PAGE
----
International symposium on queer and trans reproduction, 25-26 April

2019-05-03

On 25-26 of April the Centre for Gender Research hosted the international symposium ”State(s) of parenthood: Race and nation in contemporary queer and trans reproduction”. The symposium brought together scholars, activists and artists engaged in the politics of queer and trans reproduction to explore contemporary challenges summarised by three main questions:

  • How do trans and queer people experience the racial and national dimensions of reproduction, including access to Assisted Reproductive Technologies (ARTs) and obtaining legal parenthood?
  • What are the implications of cross border reproductive travel on citizenship?
  • How does queer and trans people’s parenthood status articulate with racial and national ideas of family-making?

Growing access to ARTs coupled with expansions of family law have made it possible for populations previously excluded from reproduction, such as LGBTQ people and single women, to obtain parenthood in a number of nations. In theory, ARTs, including insemination, IVF and surrogacy, delink sexual reproduction from modern ideas of mother and fatherhood and thus hold the potential of profoundly changing ideas of reproduction and kinship.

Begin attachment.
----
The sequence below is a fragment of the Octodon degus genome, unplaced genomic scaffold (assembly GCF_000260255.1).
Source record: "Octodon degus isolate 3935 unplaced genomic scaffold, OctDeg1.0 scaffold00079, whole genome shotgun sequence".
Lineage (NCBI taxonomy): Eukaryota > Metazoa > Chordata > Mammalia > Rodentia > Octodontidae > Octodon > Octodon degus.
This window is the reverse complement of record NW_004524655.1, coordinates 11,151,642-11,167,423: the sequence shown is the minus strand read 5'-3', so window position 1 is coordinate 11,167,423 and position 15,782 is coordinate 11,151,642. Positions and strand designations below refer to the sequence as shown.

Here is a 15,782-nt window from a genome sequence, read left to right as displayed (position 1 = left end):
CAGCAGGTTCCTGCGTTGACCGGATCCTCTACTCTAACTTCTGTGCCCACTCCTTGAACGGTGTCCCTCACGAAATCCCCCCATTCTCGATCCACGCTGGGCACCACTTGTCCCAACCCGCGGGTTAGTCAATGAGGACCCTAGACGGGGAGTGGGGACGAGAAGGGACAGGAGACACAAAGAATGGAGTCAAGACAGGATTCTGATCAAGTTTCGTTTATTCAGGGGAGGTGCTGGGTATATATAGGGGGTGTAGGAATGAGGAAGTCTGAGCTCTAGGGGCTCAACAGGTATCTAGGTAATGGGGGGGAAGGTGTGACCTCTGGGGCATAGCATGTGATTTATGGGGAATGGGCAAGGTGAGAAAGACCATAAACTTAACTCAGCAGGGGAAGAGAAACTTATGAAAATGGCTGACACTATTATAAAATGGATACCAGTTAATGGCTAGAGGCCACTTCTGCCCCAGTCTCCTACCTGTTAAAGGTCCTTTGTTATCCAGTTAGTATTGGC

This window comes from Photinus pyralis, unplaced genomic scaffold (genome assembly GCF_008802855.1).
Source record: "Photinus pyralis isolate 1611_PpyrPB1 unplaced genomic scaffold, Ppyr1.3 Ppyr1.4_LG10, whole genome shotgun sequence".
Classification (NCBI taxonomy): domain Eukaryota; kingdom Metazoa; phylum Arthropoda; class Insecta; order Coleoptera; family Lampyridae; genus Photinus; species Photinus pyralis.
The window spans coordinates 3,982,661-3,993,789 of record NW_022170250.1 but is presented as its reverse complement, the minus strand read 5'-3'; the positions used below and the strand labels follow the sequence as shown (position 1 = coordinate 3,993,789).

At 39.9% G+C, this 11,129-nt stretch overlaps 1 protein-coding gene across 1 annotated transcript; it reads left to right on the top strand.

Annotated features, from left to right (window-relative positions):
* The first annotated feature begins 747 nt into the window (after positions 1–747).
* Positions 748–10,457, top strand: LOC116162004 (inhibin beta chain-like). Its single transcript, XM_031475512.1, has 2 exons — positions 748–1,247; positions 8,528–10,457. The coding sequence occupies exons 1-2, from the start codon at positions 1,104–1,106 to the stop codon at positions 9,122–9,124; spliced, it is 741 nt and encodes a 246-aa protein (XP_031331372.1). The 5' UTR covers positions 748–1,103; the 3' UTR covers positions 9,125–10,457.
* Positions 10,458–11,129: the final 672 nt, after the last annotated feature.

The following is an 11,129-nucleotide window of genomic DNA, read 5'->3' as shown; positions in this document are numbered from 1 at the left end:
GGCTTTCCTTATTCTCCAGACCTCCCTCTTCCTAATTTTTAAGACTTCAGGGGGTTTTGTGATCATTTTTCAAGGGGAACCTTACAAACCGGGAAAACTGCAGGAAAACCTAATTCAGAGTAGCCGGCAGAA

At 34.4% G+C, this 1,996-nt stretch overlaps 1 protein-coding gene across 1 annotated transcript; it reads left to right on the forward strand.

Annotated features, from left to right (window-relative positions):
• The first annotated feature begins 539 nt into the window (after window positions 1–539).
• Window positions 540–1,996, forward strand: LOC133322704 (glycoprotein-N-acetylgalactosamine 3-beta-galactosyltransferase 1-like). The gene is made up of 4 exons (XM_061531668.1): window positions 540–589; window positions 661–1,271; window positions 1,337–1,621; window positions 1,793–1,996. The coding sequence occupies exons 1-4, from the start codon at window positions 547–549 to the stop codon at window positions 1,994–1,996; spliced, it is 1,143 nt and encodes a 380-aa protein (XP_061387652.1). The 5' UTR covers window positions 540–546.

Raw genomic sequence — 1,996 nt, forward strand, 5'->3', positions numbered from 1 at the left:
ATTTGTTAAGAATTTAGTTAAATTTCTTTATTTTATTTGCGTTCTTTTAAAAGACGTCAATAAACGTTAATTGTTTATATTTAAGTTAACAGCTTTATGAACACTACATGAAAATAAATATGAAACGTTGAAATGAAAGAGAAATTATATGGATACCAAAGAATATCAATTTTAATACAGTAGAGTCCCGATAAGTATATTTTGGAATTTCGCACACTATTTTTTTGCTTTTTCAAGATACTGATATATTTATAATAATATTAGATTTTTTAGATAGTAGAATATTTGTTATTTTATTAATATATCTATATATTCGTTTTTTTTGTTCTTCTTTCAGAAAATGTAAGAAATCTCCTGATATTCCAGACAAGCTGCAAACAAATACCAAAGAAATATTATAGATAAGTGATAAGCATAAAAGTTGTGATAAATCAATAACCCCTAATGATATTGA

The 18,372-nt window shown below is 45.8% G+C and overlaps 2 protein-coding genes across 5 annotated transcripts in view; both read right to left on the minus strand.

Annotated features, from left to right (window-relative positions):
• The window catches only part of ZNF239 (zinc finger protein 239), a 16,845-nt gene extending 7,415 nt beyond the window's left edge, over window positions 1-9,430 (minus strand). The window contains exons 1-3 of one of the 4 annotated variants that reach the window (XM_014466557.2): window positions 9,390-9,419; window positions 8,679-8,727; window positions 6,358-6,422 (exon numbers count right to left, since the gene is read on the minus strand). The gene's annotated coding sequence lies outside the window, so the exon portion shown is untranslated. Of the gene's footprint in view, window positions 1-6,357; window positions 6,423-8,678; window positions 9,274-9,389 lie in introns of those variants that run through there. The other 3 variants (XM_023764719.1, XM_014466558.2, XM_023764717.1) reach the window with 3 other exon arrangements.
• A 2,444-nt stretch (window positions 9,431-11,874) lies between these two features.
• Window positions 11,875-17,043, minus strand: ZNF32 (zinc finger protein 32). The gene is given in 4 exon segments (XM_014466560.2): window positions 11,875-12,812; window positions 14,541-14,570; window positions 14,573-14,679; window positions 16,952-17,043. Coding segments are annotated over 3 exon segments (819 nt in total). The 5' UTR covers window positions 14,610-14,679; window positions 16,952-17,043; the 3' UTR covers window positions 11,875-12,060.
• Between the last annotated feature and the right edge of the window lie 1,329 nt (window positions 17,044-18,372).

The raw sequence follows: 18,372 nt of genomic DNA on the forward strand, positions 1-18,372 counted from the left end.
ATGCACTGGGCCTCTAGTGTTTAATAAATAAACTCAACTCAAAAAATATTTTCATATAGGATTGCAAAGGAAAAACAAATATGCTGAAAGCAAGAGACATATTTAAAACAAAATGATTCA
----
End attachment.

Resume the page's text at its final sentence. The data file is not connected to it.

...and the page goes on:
While research shows that queer and trans reproduction with ARTs both challenge and reproduce ideas about gender and sexuality, and thus about kinship, there is a dearth of research focusing on how trans and queer parenthood is lived and about how the growing use of ARTs by differently precarious subjects is linked to biopolitical dimensions of reproducing race and nation.
 
The symposium was organised in conjunction with Doris Leibetseder’s Marie Skłodowska-Curie Individual Fellowship Project QTReproART: Towards an Inclusive Common European Framework for Assisted Reproductive Technologies (ART): Queer & Transgender Reproduction in the Age of ART (Horizon 2020, no. 749218), and funded by Riksbankens Jubileumsfond, with support from the Centre for Gender Research at Uppsala University.